IHS Towers, one of the largest independent owners, operators and developers of shared telecommunications infrastructure in the world, is likely to become the first company with real investment in Nigeria to be listed on the Wall Street if its New York listing goes as planned within the week.
IHS Towers provides a wide range of services across emerging markets, having operations across Africa, Latin America and the Middle East
MTN holds a 29 per cent stake in the company whose market value is estimated at up to $8 billion.
IHS Towers is offering 22.5 million shares, of which 18 million is new stock and 4.5 million are being sold by existing shareholders. The underwriters of the initial public offering also have an option to purchase an additional 2.7 million new shares and 675,000 shares from existing investors. The shares will be priced between $21 and $24 each.
Turbulence in the markets had discouraged the listing of IHS and regional rival Helios Towers in 2018. Helios, a relatively smaller company, completed an IPO in London in 2019, leaving shareholders who subscribed satisfied, with an annualized return of 18 per cent, including dividends.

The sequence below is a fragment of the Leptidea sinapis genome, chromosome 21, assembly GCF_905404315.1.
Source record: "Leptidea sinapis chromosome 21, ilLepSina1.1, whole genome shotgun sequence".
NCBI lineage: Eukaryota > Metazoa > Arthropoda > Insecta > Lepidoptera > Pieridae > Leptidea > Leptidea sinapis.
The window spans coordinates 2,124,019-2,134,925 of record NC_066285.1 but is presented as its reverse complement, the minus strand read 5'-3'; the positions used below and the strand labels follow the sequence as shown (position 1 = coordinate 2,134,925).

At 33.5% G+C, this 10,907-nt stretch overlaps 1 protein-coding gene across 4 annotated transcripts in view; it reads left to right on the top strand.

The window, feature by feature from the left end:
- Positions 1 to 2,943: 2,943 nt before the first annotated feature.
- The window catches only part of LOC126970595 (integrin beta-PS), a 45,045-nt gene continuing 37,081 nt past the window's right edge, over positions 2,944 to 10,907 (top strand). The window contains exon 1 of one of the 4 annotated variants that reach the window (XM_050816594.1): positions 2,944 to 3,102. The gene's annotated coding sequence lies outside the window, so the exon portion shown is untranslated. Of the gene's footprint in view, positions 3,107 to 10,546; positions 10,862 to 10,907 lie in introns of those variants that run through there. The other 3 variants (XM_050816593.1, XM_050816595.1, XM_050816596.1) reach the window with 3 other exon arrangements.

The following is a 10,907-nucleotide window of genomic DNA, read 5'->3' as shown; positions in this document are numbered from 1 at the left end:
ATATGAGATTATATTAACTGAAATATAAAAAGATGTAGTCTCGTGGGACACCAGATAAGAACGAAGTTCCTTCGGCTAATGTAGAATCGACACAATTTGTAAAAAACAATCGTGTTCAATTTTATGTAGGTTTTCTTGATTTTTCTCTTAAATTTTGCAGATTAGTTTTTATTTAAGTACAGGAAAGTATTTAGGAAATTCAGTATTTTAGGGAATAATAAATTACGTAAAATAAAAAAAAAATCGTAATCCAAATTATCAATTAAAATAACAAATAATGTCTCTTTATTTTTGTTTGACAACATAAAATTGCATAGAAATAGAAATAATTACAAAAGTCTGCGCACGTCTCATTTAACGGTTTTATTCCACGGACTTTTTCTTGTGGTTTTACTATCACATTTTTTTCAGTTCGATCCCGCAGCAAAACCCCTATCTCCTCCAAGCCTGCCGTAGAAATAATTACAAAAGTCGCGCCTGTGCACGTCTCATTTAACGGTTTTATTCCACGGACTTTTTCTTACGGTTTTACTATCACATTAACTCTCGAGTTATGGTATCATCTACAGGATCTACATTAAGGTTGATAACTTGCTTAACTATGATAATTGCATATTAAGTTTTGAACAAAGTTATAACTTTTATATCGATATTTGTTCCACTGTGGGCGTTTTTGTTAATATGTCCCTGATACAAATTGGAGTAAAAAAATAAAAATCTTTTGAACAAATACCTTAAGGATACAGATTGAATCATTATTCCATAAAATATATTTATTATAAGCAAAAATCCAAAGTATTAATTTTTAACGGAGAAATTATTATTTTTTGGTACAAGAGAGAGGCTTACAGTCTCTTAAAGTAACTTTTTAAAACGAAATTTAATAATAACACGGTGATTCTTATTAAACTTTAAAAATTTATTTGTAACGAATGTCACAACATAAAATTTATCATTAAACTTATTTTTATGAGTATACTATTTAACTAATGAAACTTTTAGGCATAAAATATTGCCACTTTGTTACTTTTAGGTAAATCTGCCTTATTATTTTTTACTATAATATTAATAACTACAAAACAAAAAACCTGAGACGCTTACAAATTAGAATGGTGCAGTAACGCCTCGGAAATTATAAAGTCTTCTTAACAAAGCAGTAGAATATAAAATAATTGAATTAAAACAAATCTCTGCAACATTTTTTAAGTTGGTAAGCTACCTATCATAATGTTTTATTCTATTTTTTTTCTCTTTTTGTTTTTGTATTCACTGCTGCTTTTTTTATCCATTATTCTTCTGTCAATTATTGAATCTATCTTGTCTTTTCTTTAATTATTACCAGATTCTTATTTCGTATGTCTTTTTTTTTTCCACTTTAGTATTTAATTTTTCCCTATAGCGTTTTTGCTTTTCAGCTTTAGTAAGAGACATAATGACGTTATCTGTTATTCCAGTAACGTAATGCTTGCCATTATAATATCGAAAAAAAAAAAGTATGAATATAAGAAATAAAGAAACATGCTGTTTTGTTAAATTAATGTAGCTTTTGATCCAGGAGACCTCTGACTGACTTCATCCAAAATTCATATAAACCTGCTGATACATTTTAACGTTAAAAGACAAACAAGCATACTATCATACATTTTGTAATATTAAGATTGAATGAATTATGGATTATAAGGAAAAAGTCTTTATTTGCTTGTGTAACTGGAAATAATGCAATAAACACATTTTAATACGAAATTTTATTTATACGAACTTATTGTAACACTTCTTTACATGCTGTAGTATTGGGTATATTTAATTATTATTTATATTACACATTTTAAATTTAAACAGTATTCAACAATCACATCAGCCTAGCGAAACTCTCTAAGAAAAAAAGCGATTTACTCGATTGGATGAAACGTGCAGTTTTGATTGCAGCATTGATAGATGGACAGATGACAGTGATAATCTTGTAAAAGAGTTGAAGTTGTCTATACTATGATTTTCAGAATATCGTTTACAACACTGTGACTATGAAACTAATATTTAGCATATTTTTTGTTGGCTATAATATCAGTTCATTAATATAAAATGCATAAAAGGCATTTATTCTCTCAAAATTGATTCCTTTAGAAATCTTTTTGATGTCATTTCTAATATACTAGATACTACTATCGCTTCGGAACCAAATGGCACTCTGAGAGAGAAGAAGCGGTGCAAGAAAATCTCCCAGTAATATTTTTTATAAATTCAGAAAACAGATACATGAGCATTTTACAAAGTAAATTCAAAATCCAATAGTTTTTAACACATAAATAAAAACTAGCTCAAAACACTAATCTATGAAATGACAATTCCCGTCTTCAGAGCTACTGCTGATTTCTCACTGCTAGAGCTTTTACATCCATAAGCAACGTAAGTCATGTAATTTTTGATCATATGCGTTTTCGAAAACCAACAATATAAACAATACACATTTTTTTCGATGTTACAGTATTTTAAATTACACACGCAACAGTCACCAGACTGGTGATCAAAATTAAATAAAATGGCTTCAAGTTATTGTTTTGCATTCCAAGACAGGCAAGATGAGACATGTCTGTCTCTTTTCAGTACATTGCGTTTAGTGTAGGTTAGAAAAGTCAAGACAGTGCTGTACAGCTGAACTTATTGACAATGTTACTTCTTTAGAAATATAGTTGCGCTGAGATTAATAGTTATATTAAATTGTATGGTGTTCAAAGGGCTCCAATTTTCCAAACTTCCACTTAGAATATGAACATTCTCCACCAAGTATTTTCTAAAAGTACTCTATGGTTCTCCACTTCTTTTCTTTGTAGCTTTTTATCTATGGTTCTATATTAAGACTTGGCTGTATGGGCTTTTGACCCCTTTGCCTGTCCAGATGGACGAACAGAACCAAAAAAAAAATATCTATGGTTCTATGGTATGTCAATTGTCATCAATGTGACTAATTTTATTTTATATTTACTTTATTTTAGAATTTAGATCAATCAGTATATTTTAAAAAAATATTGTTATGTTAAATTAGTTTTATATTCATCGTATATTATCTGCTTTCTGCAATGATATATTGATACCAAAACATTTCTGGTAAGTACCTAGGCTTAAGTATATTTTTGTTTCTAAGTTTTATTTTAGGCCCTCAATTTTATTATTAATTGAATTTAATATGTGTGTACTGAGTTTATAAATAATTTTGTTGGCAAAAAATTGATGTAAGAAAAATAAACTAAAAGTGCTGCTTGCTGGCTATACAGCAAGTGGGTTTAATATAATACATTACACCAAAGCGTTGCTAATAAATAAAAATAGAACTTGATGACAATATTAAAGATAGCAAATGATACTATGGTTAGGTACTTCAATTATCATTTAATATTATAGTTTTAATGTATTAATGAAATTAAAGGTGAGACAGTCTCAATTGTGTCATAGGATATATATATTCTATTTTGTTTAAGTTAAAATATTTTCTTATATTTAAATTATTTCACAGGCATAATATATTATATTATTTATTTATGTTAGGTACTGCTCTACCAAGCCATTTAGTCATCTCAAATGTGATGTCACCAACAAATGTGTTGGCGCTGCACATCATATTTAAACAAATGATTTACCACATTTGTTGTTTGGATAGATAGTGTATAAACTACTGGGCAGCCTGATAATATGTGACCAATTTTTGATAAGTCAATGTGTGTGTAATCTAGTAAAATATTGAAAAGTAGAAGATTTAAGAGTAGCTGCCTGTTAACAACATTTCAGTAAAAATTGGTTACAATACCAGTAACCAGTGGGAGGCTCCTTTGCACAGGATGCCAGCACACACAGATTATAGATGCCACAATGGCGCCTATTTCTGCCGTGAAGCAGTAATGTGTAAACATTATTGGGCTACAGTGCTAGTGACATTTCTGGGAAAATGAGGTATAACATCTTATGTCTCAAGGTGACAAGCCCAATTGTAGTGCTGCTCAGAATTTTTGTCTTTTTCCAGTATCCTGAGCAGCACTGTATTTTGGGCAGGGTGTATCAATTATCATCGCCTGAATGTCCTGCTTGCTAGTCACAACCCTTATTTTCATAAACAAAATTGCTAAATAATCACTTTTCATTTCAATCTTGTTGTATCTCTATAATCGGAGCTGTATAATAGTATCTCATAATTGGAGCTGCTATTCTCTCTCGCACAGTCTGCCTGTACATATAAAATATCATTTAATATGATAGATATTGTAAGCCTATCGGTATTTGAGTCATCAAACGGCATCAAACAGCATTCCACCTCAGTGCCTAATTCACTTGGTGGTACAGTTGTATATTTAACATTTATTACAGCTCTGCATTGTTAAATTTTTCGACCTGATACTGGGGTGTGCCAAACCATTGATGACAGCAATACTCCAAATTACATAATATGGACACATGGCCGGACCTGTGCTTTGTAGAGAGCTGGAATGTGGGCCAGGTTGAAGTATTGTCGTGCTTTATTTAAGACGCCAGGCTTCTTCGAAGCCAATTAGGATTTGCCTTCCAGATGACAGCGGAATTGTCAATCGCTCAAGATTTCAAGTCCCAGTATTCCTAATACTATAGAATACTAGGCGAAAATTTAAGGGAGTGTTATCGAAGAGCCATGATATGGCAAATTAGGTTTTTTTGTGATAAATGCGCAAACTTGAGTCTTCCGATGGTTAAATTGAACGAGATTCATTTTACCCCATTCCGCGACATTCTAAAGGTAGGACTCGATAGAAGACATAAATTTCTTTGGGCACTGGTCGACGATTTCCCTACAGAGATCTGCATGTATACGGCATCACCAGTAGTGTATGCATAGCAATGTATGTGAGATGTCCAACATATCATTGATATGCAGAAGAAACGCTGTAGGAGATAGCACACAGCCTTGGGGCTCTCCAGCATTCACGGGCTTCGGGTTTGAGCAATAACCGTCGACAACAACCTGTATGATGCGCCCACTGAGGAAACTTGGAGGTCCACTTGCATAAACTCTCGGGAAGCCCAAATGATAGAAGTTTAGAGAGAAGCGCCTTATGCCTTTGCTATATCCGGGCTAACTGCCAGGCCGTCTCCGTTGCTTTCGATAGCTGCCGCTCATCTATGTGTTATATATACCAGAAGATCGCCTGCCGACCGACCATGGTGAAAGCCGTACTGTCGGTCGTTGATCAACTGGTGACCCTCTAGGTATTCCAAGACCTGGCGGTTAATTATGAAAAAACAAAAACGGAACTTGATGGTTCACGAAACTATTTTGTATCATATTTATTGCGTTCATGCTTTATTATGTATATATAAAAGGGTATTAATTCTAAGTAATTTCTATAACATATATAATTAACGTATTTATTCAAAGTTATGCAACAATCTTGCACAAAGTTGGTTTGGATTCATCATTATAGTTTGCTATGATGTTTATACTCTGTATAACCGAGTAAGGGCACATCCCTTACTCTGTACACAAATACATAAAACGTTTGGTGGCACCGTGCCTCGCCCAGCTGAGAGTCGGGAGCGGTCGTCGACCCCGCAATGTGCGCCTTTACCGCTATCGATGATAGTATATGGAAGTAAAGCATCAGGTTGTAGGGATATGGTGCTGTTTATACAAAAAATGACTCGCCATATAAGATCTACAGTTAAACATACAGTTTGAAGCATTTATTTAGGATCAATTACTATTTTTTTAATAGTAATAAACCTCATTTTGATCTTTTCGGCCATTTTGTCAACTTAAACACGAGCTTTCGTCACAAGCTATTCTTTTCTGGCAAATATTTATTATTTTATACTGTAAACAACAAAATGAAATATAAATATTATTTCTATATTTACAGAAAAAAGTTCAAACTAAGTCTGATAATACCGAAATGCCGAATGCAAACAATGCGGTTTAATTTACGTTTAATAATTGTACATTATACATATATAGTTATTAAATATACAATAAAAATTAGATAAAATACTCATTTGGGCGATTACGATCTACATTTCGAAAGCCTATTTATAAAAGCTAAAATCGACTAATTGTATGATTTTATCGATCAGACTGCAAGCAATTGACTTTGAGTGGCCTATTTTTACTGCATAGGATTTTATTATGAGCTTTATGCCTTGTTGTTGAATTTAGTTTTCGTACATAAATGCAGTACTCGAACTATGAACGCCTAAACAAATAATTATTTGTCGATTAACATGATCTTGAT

Including debt, US and European operators like American Tower and Cellnex Telecom are worth over 20 times their forward Earnings before Interest, Taxes, Depreciation, and Amortization (EBITDA), a market report said. This makes IHS quite optimistic about its offering.
Operating towers in the Kalahari Desert or East African savannah, by Helios, also involves the additional hassle of installing power generators and solar panels.
“IHS transmits similar risks. More than half its 30,000 towers are in Nigeria, the continent’s most populous nation but also one of its most turbulent. Oil accounts for around 80 per cent of Nigerian exports, making its currency prone to devaluations. Its government also has a habit of shaking down foreign-owned companies, as South African mobile phone giant MTN – IHS’s main shareholder – can attest.
“This fuzzy signal is reflected in IHS’s valuation. If its adjusted EBITDA keeps growing at the same 21 per cent compound annual growth rate of the past four years, it should reach around $1 billion this year. At $24 per share – the top end of the published price range – its enterprise value would be nearly $10 billion, after factoring in nearly $2 billion of net debt.
“That suggests a modest 10 times multiple and a discount to both Helios and Cellnex, even though all three firms generate about $30,000 of EBITDA per tower,” it added.